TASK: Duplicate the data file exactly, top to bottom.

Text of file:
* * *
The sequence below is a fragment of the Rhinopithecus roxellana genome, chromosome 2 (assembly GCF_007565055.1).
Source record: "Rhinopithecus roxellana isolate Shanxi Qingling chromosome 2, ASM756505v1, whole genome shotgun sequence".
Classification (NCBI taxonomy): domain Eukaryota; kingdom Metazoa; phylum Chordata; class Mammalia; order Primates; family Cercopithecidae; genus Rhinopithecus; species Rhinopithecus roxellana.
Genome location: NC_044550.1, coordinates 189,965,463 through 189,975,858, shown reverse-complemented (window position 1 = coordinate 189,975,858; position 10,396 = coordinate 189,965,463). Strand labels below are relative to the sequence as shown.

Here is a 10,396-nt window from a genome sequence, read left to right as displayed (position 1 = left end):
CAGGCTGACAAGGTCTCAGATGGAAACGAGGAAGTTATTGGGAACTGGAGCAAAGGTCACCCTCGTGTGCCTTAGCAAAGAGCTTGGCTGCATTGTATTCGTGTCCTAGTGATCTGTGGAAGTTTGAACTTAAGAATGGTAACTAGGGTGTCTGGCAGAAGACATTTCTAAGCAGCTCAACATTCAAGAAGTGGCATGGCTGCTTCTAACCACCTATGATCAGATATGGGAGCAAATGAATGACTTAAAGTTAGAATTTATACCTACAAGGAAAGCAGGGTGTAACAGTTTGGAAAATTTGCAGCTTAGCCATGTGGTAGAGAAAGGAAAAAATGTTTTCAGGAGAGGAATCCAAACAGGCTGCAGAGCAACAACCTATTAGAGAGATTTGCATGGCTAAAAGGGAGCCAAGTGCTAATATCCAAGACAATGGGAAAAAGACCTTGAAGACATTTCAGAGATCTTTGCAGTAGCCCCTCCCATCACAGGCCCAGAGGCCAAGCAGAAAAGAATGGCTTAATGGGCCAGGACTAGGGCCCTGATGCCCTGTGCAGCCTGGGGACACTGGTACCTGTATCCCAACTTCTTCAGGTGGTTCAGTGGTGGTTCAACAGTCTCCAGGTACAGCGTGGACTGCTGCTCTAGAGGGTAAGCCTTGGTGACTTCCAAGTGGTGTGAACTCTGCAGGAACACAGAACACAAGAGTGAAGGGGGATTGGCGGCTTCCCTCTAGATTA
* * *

The sequence below is a fragment of the Rhinopithecus roxellana genome, chromosome 2 (assembly GCF_007565055.1).
Source record: "Rhinopithecus roxellana isolate Shanxi Qingling chromosome 2, ASM756505v1, whole genome shotgun sequence".
Classification (NCBI taxonomy): domain Eukaryota; kingdom Metazoa; phylum Chordata; class Mammalia; order Primates; family Cercopithecidae; genus Rhinopithecus; species Rhinopithecus roxellana.
Genome location: NC_044550.1, coordinates 189,965,463 through 189,975,858, shown reverse-complemented (window position 1 = coordinate 189,975,858; position 10,396 = coordinate 189,965,463). Strand labels below are relative to the sequence as shown.

Here is a 10,396-nt window from a genome sequence, read left to right as displayed (position 1 = left end):
CAGGCTGACAAGGTCTCAGATGGAAACGAGGAAGTTATTGGGAACTGGAGCAAAGGTCACCCTCGTGTGCCTTAGCAAAGAGCTTGGCTGCATTGTATTCGTGTCCTAGTGATCTGTGGAAGTTTGAACTTAAGAATGGTAACTAGGGTGTCTGGCAGAAGACATTTCTAAGCAGCTCAACATTCAAGAAGTGGCATGGCTGCTTCTAACCACCTATGATCAGATATGGGAGCAAATGAATGACTTAAAGTTAGAATTTATACCTACAAGGAAAGCAGGGTGTAACAGTTTGGAAAATTTGCAGCTTAGCCATGTGGTAGAGAAAGGAAAAAATGTTTTCAGGAGAGGAATCCAAACAGGCTGCAGAGCAACAACCTATTAGAGAGATTTGCATGGCTAAAAGGGAGCCAAGTGCTAATATCCAAGACAATGGGAAAAAGACCTTGAAGACATTTCAGAGATCTTTGCAGTAGCCCCTCCCATCACAGGCCCAGAGGCCAAGCAGAAAAGAATGGCTTAATGGGCCAGGACTAGGGCCCTGATGCCCTGTGCAGCCTGGGGACACTGGTACCTGTATCCCAACTTCTTCAGGTGGTTCAGTGGTGGTTCAACAGTCTCCAGGTACAGCGTGGACTGCTGCTCTAGAGGGTAAGCCTTGGTGACTTCCAAGTGGTGTGAACTCTGCAGGAACACAGAACACAAGAGTGAAGGGGGATTGGCGGCTTCCCTCTAGATTA